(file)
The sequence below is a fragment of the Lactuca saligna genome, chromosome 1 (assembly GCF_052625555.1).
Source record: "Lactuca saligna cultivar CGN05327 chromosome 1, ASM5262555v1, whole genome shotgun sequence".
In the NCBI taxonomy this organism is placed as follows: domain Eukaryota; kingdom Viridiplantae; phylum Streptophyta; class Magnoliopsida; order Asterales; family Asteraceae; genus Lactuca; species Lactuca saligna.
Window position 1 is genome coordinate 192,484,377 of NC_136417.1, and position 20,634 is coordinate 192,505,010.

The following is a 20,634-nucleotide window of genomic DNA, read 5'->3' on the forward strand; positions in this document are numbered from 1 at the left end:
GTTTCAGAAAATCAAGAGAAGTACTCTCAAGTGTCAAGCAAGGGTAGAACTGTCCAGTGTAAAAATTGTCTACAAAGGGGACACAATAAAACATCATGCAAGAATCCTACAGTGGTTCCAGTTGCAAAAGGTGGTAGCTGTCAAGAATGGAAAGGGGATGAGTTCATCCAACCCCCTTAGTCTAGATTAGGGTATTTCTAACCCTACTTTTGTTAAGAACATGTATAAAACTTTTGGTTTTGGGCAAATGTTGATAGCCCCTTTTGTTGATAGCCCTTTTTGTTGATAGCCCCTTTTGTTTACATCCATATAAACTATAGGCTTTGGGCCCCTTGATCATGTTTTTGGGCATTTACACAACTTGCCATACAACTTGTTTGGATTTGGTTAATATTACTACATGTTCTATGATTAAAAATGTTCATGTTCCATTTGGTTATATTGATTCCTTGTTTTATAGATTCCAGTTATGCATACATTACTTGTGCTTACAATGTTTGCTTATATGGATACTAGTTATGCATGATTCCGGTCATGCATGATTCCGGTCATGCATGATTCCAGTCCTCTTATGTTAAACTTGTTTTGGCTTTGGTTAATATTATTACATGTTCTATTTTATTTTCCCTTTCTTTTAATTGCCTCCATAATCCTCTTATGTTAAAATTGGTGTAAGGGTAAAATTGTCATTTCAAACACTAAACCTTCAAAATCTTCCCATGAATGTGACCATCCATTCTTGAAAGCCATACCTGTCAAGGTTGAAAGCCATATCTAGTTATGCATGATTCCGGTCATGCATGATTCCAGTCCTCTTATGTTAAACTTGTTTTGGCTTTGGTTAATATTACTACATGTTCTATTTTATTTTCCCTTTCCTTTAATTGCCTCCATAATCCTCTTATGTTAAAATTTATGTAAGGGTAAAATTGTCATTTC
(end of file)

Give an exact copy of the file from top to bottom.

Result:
The sequence below is a fragment of the Lactuca saligna genome, chromosome 1 (assembly GCF_052625555.1).
Source record: "Lactuca saligna cultivar CGN05327 chromosome 1, ASM5262555v1, whole genome shotgun sequence".
In the NCBI taxonomy this organism is placed as follows: domain Eukaryota; kingdom Viridiplantae; phylum Streptophyta; class Magnoliopsida; order Asterales; family Asteraceae; genus Lactuca; species Lactuca saligna.
Window position 1 is genome coordinate 192,484,377 of NC_136417.1, and position 20,634 is coordinate 192,505,010.

The following is a 20,634-nucleotide window of genomic DNA, read 5'->3' on the forward strand; positions in this document are numbered from 1 at the left end:
GTTTCAGAAAATCAAGAGAAGTACTCTCAAGTGTCAAGCAAGGGTAGAACTGTCCAGTGTAAAAATTGTCTACAAAGGGGACACAATAAAACATCATGCAAGAATCCTACAGTGGTTCCAGTTGCAAAAGGTGGTAGCTGTCAAGAATGGAAAGGGGATGAGTTCATCCAACCCCCTTAGTCTAGATTAGGGTATTTCTAACCCTACTTTTGTTAAGAACATGTATAAAACTTTTGGTTTTGGGCAAATGTTGATAGCCCCTTTTGTTGATAGCCCTTTTTGTTGATAGCCCCTTTTGTTTACATCCATATAAACTATAGGCTTTGGGCCCCTTGATCATGTTTTTGGGCATTTACACAACTTGCCATACAACTTGTTTGGATTTGGTTAATATTACTACATGTTCTATGATTAAAAATGTTCATGTTCCATTTGGTTATATTGATTCCTTGTTTTATAGATTCCAGTTATGCATACATTACTTGTGCTTACAATGTTTGCTTATATGGATACTAGTTATGCATGATTCCGGTCATGCATGATTCCGGTCATGCATGATTCCAGTCCTCTTATGTTAAACTTGTTTTGGCTTTGGTTAATATTATTACATGTTCTATTTTATTTTCCCTTTCTTTTAATTGCCTCCATAATCCTCTTATGTTAAAATTGGTGTAAGGGTAAAATTGTCATTTCAAACACTAAACCTTCAAAATCTTCCCATGAATGTGACCATCCATTCTTGAAAGCCATACCTGTCAAGGTTGAAAGCCATATCTAGTTATGCATGATTCCGGTCATGCATGATTCCAGTCCTCTTATGTTAAACTTGTTTTGGCTTTGGTTAATATTACTACATGTTCTATTTTATTTTCCCTTTCCTTTAATTGCCTCCATAATCCTCTTATGTTAAAATTTATGTAAGGGTAAAATTGTCATTTC